A phylogeny, or evolutionary tree, represents the evolutionary relationships among a set of organisms or groups of organisms, called taxa (singular: taxon). The tips of the tree represent groups of descendent taxa (often species) and the nodes on the tree represent the common ancestors of those descendants. Two descendents that split from the same node are called sister groups. In the tree below, species A & B are sister groups — they are each other’s closest relatives.
Many phylogenies also include an outgroup — a taxon outside the group of interest. All the members of the group of interest are more closely related to each other than they are to the outgroup. Hence, the outgroup stems from the base of the tree. An outgroup can give you a sense of where on the bigger tree of life the main group of organisms falls. It is also useful when constructing evolutionary trees.
What’s the difference between a phylogeny, an evolutionary tree, a phylogenetic tree, and a cladogram?
For general purposes, not much. This site, along with many biologists, use these terms interchangeably — all of them essentially mean a tree structure that represents the evolutionary relationships within a group of organisms. The context in which the term is used will tell you more details about the representation (e.g., whether the tree’s branch lengths represent nothing at all, genetic differences, or time; whether the phylogeny represents a reconstructed hypothesis about the history or the organisms or an actual record of that history; etc.) However, some biologists do use these words in more specific ways. To some biologists, use of the term “cladogram” emphasizes that the diagram represents a hypothesis about the actual evolutionary history of a group, while “phylogenies” represent true evolutionary history. To other biologists, “cladogram” suggests that the lengths of the branches in the diagram are arbitrary, while in a “phylogeny,” the branch lengths indicate the amount of character change. The words “phylogram” and “dendrogram” are also sometimes used to mean the same sort of thing with slight variations. These vocabulary differences are subtle and are not consistently used within the biological community. For our purposes here, the important things to remember are that organisms are related and that we can represent those relationships (and our hypotheses about them) with tree structures.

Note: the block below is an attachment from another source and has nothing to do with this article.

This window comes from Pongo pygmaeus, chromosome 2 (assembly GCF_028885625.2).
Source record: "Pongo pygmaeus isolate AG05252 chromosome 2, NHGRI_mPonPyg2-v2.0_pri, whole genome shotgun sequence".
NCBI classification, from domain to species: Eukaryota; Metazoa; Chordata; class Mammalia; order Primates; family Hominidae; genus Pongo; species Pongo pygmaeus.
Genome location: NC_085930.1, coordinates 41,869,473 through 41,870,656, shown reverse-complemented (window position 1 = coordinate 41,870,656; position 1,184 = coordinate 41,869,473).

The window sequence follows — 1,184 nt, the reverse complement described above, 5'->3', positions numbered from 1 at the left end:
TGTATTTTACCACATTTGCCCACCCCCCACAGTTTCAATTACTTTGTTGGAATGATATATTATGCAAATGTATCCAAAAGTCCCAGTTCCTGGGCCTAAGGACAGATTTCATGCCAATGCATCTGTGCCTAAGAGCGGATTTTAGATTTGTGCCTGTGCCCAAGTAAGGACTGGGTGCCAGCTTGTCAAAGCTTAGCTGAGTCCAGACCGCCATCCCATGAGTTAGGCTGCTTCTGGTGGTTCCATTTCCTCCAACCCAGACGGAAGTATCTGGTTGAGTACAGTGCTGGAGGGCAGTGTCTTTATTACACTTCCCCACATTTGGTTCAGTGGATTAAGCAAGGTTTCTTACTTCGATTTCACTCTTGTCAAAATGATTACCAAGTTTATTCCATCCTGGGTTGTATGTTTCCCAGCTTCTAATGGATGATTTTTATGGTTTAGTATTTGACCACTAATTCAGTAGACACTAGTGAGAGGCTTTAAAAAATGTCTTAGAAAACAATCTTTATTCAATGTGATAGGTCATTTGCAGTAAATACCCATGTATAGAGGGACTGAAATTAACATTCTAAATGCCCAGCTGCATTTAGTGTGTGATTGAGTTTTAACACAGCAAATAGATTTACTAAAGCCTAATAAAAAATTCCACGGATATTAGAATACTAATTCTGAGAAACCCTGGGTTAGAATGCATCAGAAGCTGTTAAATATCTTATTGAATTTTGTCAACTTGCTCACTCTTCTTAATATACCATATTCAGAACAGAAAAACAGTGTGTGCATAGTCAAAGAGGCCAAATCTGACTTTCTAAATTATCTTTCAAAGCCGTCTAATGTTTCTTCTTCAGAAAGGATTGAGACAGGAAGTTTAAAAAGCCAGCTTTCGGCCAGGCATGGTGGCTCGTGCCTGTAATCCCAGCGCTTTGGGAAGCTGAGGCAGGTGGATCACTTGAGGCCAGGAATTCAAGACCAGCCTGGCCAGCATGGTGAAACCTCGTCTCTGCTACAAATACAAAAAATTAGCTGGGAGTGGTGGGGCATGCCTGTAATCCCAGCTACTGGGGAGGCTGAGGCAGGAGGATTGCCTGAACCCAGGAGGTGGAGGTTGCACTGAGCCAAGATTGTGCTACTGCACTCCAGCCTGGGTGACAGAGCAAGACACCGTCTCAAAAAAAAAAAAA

Evolutionary trees depict clades. A clade is a group of organisms that includes an ancestor and all descendants of that ancestor. You can think of a clade as a branch on the tree of life. Some examples of clades are shown on the tree below.
Need to catch up on tree-reading? See Understanding Phylogenies in Evolution 101.